Bulgaria's Turn

Sofia Gives Moscow Some Attitude

A protester, wearing a sweater in the colors of the Bulgarian national flag, sits on the tracks as anti-Corruption demonstrators block the main railway station in Sofia, March 10, 2013. Stoyan Nenov / Reuters

Bulgarian President Rosen Plevneliev has been saying for some time now what many leaders in Central Europe and the Balkans do not even dare to think. On May 7, in his speech at the Gdańsk ceremonies marking the end of the Second World War, he called Vladimir Putin a nineteenth-century imperialist who is creating his own spheres of influence in Europe. Only several months earlier,  Plevneliev told the Frankfurter Allgemeine Zeitung, “We all want to see a country, which has produced Tchaikovsky, Tolstoy, and Dostoevsky, as a partner. However, facts show that we are dealing with a different Russia nowadays—a nationalist, aggressive state ruled by a president who sees Europe as an opponent, not a partner.” He has consequently continued with his critique, also accusing Moscow of trying to divide the European Union and destabilize the Balkans.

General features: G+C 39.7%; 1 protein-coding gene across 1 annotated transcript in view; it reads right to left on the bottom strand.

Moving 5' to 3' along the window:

Plevneliev’s anti-Russian stance is a startling change in tone in a

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